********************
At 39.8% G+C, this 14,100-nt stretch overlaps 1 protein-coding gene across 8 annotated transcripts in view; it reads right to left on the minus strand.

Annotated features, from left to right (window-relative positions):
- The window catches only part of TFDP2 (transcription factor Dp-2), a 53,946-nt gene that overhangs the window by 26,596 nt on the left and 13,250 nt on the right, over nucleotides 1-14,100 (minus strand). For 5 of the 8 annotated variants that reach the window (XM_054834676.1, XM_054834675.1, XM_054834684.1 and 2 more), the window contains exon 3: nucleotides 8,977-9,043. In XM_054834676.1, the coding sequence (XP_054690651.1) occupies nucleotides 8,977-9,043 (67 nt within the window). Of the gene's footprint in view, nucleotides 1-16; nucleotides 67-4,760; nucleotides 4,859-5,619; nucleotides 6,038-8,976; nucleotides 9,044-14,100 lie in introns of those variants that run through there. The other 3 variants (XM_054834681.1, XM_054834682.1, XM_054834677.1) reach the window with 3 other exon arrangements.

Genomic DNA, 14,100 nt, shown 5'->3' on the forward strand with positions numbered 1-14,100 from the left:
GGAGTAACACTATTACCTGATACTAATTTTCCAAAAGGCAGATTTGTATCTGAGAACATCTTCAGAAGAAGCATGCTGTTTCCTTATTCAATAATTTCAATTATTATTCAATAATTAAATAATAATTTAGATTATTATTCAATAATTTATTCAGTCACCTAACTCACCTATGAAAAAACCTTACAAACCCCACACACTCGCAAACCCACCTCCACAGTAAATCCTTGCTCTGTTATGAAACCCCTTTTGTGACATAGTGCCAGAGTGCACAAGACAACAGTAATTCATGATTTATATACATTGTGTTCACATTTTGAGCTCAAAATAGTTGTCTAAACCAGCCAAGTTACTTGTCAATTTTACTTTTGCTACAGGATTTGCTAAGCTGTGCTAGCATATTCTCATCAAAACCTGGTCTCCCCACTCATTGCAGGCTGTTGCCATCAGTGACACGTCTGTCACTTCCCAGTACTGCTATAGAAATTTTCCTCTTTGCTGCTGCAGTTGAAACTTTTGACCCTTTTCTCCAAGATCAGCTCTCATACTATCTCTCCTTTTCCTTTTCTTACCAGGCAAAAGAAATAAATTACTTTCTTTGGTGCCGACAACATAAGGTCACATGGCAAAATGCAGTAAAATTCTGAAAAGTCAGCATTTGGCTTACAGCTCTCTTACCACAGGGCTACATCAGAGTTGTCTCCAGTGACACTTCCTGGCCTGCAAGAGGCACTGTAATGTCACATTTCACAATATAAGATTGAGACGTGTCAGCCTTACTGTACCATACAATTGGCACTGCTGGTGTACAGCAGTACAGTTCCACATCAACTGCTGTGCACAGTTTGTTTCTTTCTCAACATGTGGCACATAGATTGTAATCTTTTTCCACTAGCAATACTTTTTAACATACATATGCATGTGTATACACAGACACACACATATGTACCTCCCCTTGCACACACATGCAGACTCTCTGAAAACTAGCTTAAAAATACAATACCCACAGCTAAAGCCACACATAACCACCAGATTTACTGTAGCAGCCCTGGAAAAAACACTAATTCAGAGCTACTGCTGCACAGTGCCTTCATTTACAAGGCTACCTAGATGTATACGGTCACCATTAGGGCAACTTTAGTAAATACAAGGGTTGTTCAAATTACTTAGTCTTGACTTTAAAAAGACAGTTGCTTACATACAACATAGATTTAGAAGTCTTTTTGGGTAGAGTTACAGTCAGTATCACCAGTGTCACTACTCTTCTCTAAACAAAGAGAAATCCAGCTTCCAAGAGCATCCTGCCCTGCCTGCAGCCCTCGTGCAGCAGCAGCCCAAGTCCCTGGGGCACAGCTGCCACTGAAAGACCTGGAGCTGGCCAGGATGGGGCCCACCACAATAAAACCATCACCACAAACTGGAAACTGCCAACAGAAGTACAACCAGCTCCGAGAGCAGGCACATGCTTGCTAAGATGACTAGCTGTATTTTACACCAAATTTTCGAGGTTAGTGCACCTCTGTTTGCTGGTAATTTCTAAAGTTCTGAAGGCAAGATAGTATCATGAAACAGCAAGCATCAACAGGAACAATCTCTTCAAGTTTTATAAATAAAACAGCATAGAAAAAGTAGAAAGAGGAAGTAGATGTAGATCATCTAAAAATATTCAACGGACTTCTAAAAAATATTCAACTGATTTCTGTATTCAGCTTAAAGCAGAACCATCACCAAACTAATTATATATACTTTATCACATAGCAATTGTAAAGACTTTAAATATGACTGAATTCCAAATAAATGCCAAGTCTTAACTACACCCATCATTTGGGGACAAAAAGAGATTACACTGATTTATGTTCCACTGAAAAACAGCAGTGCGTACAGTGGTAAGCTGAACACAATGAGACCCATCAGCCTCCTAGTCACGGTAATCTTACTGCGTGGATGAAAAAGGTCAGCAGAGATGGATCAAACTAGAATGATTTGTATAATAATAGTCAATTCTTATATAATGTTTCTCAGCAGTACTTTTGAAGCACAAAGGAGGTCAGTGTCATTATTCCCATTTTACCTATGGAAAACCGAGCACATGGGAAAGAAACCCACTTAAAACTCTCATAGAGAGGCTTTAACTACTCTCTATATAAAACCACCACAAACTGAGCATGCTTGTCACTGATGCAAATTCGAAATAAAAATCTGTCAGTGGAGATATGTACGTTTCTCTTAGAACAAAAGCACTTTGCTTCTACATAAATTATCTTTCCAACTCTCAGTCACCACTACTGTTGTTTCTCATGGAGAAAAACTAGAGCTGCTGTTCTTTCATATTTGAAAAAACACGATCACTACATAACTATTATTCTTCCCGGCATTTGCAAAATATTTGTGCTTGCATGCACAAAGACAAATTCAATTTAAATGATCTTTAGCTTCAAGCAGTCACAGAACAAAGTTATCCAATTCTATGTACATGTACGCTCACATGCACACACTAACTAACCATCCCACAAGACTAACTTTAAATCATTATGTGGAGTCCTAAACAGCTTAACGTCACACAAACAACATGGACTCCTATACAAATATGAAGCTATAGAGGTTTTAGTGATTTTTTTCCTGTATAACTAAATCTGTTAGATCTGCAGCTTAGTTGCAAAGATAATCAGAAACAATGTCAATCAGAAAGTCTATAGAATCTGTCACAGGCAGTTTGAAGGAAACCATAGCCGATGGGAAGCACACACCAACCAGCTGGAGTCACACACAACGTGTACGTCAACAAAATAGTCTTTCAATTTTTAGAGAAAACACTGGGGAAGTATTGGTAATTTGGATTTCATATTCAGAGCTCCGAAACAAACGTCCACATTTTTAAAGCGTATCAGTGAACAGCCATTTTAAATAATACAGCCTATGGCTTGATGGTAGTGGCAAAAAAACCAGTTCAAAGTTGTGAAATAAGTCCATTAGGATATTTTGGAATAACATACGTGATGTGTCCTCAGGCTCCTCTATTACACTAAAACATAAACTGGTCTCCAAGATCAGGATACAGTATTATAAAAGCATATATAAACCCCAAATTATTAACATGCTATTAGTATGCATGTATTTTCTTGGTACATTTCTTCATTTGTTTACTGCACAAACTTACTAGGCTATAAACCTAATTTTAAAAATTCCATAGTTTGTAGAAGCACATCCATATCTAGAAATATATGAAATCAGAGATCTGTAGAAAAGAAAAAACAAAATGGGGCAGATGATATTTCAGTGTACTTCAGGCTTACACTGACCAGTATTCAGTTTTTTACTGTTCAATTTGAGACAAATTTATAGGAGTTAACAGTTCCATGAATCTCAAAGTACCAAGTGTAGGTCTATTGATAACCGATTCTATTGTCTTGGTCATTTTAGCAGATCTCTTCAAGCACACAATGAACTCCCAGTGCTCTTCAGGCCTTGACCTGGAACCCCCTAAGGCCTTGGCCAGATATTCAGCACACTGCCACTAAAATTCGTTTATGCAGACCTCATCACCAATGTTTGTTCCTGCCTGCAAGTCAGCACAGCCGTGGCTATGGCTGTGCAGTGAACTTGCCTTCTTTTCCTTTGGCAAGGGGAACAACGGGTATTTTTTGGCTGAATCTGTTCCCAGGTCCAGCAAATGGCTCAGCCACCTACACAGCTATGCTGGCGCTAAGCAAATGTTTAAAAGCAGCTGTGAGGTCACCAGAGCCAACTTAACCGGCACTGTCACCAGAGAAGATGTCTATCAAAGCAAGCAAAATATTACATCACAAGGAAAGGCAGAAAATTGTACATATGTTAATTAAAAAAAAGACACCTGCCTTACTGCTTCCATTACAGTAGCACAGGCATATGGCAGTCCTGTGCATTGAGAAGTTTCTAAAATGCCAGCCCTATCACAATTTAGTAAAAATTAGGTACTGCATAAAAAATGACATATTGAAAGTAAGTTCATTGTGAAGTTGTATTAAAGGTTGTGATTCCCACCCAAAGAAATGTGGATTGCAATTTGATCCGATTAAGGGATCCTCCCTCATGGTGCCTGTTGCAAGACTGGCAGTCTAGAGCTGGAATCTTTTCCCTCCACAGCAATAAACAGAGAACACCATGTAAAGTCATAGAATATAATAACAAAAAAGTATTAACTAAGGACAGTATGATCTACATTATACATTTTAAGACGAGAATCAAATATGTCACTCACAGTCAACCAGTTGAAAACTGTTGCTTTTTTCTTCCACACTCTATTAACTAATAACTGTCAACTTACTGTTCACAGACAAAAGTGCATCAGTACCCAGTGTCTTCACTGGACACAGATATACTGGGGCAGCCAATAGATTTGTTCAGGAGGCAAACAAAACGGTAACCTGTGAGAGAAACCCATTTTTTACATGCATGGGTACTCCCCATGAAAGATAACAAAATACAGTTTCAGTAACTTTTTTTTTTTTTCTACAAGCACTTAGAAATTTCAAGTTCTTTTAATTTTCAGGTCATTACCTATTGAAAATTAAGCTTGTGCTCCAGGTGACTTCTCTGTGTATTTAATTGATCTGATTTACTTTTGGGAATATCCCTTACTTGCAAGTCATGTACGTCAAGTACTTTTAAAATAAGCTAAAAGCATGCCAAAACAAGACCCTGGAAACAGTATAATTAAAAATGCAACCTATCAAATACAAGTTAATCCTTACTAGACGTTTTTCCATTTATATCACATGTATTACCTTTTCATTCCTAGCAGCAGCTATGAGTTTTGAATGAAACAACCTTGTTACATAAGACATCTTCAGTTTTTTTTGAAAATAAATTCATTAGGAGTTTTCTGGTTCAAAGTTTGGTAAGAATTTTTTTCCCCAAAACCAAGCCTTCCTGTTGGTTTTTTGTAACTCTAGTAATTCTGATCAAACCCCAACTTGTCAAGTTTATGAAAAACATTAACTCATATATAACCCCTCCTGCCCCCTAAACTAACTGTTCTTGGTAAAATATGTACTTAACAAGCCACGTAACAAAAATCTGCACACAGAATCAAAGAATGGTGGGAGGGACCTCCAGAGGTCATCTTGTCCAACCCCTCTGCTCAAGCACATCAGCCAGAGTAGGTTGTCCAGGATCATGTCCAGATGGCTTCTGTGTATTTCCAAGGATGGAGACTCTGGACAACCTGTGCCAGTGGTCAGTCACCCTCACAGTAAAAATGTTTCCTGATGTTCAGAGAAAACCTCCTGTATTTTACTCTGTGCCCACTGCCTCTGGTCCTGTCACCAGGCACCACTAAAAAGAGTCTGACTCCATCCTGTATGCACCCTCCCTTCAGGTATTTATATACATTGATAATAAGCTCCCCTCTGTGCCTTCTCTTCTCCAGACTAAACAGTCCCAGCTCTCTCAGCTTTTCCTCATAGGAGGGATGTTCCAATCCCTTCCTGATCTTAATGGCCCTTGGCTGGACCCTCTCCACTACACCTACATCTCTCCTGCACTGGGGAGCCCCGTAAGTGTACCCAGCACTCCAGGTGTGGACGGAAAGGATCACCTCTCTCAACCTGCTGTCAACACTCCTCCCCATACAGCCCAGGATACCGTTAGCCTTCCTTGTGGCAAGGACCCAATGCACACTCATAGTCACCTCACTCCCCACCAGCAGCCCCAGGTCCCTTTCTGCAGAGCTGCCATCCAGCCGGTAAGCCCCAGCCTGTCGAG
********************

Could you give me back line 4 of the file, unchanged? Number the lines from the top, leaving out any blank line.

Genomic DNA, 14,100 nt, shown 5'->3' on the forward strand with positions numbered 1-14,100 from the left: